We already knew about the dog that got electrocuted to death at Keele and Annette Streets and other dogs that have been shocked by sidewalk handwells, but now this danger has entered the human world. A child got shocked earlier today after stepping on a handwell at the corner of Dundas and Sumach Streets.
Handwells are those circular metal ground plates that cover underground wires, and I don't know about you, but I'll be stepping over them from now on. The kid who got the jolt today is fine, but when it comes to stray voltage, I like to err on the side of caution.
Hydro's taking this shocking situation seriously.
Starting tomorrow morning, all non-emergency hydro workers will be assigned to check and repair every ground plate, also known as a handwell, in the city. The workers will start in the downtown core, where the oldest hydro equipment is, and where problems have been reported.
The operation will run 24 hours a day, seven days a week, with the repairs in older sections of the city expected to be complete by the end of February.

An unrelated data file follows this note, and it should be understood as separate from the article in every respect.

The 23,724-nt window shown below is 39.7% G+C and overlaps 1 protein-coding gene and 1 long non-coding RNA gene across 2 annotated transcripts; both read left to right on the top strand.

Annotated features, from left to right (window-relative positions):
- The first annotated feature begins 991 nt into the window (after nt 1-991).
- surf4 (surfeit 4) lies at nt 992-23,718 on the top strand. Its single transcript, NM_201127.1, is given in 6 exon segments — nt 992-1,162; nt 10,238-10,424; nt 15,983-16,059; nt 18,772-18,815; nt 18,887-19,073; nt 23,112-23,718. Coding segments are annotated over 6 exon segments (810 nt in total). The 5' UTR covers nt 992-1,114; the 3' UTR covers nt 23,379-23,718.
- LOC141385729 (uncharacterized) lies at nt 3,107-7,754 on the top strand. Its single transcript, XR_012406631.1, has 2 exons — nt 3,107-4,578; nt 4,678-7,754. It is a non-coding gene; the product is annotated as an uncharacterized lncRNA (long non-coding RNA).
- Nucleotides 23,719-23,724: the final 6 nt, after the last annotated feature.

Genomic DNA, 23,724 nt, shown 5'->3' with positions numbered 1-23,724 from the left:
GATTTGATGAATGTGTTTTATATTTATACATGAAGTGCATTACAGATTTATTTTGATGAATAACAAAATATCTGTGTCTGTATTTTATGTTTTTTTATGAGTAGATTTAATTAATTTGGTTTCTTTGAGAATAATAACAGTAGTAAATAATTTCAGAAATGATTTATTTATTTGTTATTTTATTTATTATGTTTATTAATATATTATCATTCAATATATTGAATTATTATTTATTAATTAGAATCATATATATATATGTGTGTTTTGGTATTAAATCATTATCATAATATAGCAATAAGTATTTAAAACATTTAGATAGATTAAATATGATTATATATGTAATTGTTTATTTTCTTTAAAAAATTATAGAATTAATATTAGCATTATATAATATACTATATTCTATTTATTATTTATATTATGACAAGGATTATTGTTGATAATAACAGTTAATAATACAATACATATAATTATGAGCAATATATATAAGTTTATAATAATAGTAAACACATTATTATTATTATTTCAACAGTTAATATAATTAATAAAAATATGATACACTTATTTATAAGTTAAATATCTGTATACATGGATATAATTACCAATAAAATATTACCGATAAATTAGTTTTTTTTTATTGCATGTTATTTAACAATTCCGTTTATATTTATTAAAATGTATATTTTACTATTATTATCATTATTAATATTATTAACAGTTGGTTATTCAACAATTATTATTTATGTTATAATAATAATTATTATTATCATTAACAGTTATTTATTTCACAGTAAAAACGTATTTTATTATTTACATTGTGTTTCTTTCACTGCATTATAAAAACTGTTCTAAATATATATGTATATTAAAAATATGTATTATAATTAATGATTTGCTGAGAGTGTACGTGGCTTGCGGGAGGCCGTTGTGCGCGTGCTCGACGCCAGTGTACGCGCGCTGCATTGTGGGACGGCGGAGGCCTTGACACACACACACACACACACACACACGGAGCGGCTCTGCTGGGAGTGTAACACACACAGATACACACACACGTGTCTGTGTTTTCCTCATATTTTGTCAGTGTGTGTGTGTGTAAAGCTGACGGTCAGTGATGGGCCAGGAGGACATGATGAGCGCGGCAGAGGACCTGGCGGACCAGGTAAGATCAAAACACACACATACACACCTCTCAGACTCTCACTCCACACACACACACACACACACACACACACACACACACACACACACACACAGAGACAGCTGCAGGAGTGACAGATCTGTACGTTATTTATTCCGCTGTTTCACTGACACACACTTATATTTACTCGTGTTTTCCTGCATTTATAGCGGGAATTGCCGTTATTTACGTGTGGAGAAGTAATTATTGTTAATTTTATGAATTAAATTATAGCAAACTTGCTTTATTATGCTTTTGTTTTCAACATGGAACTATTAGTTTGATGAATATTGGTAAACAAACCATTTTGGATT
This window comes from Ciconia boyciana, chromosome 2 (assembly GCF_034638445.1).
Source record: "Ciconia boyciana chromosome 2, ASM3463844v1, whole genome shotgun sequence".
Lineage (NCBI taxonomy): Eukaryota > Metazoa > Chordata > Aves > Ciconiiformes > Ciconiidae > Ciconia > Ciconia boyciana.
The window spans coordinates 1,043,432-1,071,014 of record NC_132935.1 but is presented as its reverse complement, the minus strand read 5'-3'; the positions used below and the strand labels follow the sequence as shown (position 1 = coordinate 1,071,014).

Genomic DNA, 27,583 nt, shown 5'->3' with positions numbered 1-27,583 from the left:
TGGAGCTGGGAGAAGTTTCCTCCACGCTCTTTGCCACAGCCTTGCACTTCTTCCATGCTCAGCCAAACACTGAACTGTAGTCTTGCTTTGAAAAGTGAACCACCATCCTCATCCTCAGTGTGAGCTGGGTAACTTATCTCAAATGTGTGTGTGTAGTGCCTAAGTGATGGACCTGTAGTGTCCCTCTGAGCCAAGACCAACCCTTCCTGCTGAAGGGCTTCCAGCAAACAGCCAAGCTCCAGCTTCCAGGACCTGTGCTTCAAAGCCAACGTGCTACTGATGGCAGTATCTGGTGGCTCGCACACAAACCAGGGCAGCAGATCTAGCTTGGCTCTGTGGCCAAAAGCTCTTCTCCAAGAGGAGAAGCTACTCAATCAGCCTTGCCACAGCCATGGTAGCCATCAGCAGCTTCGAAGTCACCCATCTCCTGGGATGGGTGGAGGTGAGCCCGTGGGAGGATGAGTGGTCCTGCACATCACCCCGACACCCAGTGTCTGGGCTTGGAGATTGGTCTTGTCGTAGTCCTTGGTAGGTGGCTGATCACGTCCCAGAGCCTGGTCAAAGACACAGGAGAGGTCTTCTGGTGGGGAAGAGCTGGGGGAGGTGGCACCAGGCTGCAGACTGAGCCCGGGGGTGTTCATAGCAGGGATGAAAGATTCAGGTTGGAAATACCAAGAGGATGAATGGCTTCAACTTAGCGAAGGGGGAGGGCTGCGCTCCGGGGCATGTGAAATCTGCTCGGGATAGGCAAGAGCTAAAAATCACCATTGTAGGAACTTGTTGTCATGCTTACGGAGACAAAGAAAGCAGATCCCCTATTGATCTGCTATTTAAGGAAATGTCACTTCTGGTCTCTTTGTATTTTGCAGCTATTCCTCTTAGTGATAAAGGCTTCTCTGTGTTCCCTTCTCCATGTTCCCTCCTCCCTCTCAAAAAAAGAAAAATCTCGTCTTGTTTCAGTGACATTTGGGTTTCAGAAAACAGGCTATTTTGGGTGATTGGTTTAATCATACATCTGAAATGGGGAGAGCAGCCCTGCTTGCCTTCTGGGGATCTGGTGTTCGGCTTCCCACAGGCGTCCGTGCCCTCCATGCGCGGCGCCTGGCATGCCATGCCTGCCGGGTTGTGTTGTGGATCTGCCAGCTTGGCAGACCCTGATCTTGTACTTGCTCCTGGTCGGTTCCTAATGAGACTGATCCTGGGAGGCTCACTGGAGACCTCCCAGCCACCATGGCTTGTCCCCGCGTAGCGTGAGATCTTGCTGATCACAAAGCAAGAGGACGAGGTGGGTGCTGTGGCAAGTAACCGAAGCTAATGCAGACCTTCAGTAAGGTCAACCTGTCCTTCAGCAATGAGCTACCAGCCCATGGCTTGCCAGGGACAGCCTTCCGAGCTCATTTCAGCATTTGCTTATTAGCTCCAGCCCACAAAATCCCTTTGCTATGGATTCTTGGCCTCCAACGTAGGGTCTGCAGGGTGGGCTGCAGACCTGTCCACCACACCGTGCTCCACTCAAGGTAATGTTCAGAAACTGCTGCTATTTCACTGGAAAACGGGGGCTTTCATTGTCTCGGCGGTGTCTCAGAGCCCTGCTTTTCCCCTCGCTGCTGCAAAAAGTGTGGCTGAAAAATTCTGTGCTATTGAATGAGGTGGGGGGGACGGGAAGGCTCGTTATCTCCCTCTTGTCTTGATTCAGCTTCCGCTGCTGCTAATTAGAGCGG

"We are redeploying our entire workforce," O'Brien told CBC News. "We have about 600 employees that will be moved off their regular jobs and will be focusing on going down every street."
Toronto Hydro started inspecting handwells after the first dog died in November, but with the latest incident involving a child, the company is increasing the scope of its operations.
The problem stems from a combination of weather and aging infrastructure, Toronto Hydro officials said. Salty, slushy water seeps into handwells, comes into contact with corroding wires and releases electricity. Hydro workers will resolve the problem by encasing all handwell wiring in rubber and plastic to create a water-tight barrier.
Heed my advice, step over the handwells!